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Asia-Pacific region takes joint actions to tackle mixed migration


Asia-Pacific region takes joint actions to tackle mixed migration

Bali Process co-chairs Australia and Indonesia have launched the Regional Support Office in Bangkok to facilitate regional cooperation on refugee protection and international migration.
10 September 2012
Indonesia's ambassador to Thailand, Lutfi Rauf, and Australia's Ambassador for People Smuggling Issues Craig Chittick, at the launch of the Bali Process's Regional Support Office in Bangkok.

BANGKOK, Thailand, September 10 (UNHCR) - A regional push is under way to manage irregular, mixed migration in Asia and the Pacific as increasing numbers of migrants, asylum-seekers and refugees embark on dangerous journeys in search of safety and a better life.

On Monday, the Regional Support Office was launched in Bangkok by Australia and Indonesia, the co-chairs of the 46-member Bali Process on People Smuggling, Trafficking in Persons and Related Transnational Crime. This puts into action a regional framework agreed in March 2011 by Bali Process members to support and strengthen practical cooperation on refugee protection and international migration in consultation with the UN refugee agency and the International Organization for Migration.

"Asia hosts a highly-mobile and mixed population, including asylum-seekers and refugees who are increasingly travelling across the region seeking protection and durable solutions," said James Lynch, UNHCR's Bangkok-based regional coordinator for South-East Asia. "By doing so, they put their lives at risk in search of a safer and better life. They also challenge the border management of countries they reach or transit through."

Many are leaving desperate conditions back home in search of safety and a way to help their families left behind. With few other options, they resort to people smuggling networks to reach countries in the region or further afield in Europe and often become victimized by human traffickers on the way. Many board overcrowded, rickety boats that break down or capsize in the rough seas.

In late August, an Australia-bound boat was reported to have sunk off the coast of Indonesia, killing an estimated 100 Afghans and Pakistanis. This was just the latest in a string of boat accidents involving smuggled migrants and presumed asylum-seekers in the region's waters.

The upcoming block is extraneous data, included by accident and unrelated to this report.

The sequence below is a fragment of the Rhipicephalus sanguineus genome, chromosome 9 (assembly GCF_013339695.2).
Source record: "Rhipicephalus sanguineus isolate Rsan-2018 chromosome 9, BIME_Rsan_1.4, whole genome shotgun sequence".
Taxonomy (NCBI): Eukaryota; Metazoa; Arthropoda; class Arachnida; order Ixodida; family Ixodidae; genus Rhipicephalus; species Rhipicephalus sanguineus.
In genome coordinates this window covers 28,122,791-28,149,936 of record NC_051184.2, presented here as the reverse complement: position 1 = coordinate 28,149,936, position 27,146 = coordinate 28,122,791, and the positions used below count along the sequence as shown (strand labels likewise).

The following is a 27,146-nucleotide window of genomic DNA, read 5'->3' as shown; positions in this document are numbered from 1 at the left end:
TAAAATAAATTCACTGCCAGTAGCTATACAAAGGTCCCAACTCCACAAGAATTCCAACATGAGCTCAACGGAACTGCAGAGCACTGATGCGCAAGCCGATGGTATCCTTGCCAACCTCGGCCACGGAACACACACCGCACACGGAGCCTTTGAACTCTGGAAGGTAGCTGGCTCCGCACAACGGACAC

Noting that no single country can tackle the problem alone, UNHCR's Lynch said, "Cooperative approaches in the region that build and complement effective national asylum procedures and promote responsibility-sharing, can help asylum-seekers and refugees find viable protection options rather than through dangerous and exploitative boat journeys."

UNHCR believes that enhancing the quality of protection and improving the availability of solutions for refugees in South-East Asia under a harmonized and regional approach will reduce the need for perilous onward movements by sea.

The new Regional Support Office will implement activities under the Bali Process's Regional Cooperation Framework. In practice, the office will serve as a focal point for Bali Process members to share information on refugee protection and international migration; build capacity and share best-practices; and pool common technical resources. It will also provide administrative, logistical, operational and coordination support for joint projects.

Four projects have been proposed under the regional office and are in various stages of development. This includes an initiative to harmonize regional data between countries and international organizations for analysis and dialogue, and a study on information exchange and data analysis on irregular movements by sea. A regional roundtable on irregular maritime movements is planned later this year to coordinate and improve responses among states to maritime incidents. Work is also in progress to develop procedures and standards for the voluntary return of irregular migrants and failed asylum-seekers.

By Vivian Tan in Bangkok, Thailand